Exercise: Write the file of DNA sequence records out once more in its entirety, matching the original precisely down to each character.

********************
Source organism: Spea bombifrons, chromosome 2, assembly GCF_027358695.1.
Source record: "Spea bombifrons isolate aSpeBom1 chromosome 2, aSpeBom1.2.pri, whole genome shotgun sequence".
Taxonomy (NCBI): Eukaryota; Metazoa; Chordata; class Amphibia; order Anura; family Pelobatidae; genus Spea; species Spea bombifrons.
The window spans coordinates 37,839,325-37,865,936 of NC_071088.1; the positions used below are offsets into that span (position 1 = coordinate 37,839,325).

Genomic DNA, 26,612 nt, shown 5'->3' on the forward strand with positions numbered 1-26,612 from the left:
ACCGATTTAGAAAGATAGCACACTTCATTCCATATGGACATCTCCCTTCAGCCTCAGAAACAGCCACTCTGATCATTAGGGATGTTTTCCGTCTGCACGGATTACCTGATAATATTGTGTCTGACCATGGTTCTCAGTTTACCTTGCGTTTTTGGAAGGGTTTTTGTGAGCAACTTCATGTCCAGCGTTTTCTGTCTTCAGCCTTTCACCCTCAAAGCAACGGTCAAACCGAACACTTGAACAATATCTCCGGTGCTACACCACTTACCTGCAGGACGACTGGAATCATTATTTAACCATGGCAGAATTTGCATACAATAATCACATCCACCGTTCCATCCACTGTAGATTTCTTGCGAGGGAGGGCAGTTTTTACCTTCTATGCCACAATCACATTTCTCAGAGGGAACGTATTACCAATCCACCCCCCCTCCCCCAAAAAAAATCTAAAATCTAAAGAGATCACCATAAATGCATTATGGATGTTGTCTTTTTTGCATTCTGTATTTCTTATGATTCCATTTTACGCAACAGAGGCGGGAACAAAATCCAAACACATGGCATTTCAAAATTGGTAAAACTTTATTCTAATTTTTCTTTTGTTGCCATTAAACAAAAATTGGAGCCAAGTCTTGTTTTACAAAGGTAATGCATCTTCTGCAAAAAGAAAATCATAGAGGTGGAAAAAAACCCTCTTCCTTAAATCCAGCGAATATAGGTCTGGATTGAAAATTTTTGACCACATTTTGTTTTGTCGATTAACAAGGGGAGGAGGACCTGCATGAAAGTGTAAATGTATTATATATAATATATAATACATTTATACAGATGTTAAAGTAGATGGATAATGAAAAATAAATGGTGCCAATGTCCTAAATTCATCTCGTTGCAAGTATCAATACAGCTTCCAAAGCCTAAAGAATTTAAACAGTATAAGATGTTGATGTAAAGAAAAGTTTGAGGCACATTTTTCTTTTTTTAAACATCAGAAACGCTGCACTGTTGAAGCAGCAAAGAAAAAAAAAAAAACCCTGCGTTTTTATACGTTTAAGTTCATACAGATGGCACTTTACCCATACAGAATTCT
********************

Source organism: Spea bombifrons, chromosome 2, assembly GCF_027358695.1.
Source record: "Spea bombifrons isolate aSpeBom1 chromosome 2, aSpeBom1.2.pri, whole genome shotgun sequence".
Taxonomy (NCBI): Eukaryota; Metazoa; Chordata; class Amphibia; order Anura; family Pelobatidae; genus Spea; species Spea bombifrons.
The window spans coordinates 37,839,325-37,865,936 of NC_071088.1; the positions used below are offsets into that span (position 1 = coordinate 37,839,325).

Genomic DNA, 26,612 nt, shown 5'->3' on the forward strand with positions numbered 1-26,612 from the left:
ACCGATTTAGAAAGATAGCACACTTCATTCCATATGGACATCTCCCTTCAGCCTCAGAAACAGCCACTCTGATCATTAGGGATGTTTTCCGTCTGCACGGATTACCTGATAATATTGTGTCTGACCATGGTTCTCAGTTTACCTTGCGTTTTTGGAAGGGTTTTTGTGAGCAACTTCATGTCCAGCGTTTTCTGTCTTCAGCCTTTCACCCTCAAAGCAACGGTCAAACCGAACACTTGAACAATATCTCCGGTGCTACACCACTTACCTGCAGGACGACTGGAATCATTATTTAACCATGGCAGAATTTGCATACAATAATCACATCCACCGTTCCATCCACTGTAGATTTCTTGCGAGGGAGGGCAGTTTTTACCTTCTATGCCACAATCACATTTCTCAGAGGGAACGTATTACCAATCCACCCCCCCTCCCCCAAAAAAAATCTAAAATCTAAAGAGATCACCATAAATGCATTATGGATGTTGTCTTTTTTGCATTCTGTATTTCTTATGATTCCATTTTACGCAACAGAGGCGGGAACAAAATCCAAACACATGGCATTTCAAAATTGGTAAAACTTTATTCTAATTTTTCTTTTGTTGCCATTAAACAAAAATTGGAGCCAAGTCTTGTTTTACAAAGGTAATGCATCTTCTGCAAAAAGAAAATCATAGAGGTGGAAAAAAACCCTCTTCCTTAAATCCAGCGAATATAGGTCTGGATTGAAAATTTTTGACCACATTTTGTTTTGTCGATTAACAAGGGGAGGAGGACCTGCATGAAAGTGTAAATGTATTATATATAATATATAATACATTTATACAGATGTTAAAGTAGATGGATAATGAAAAATAAATGGTGCCAATGTCCTAAATTCATCTCGTTGCAAGTATCAATACAGCTTCCAAAGCCTAAAGAATTTAAACAGTATAAGATGTTGATGTAAAGAAAAGTTTGAGGCACATTTTTCTTTTTTTAAACATCAGAAACGCTGCACTGTTGAAGCAGCAAAGAAAAAAAAAAAAACCCTGCGTTTTTATACGTTTAAGTTCATACAGATGGCACTTTACCCATACAGAATTCT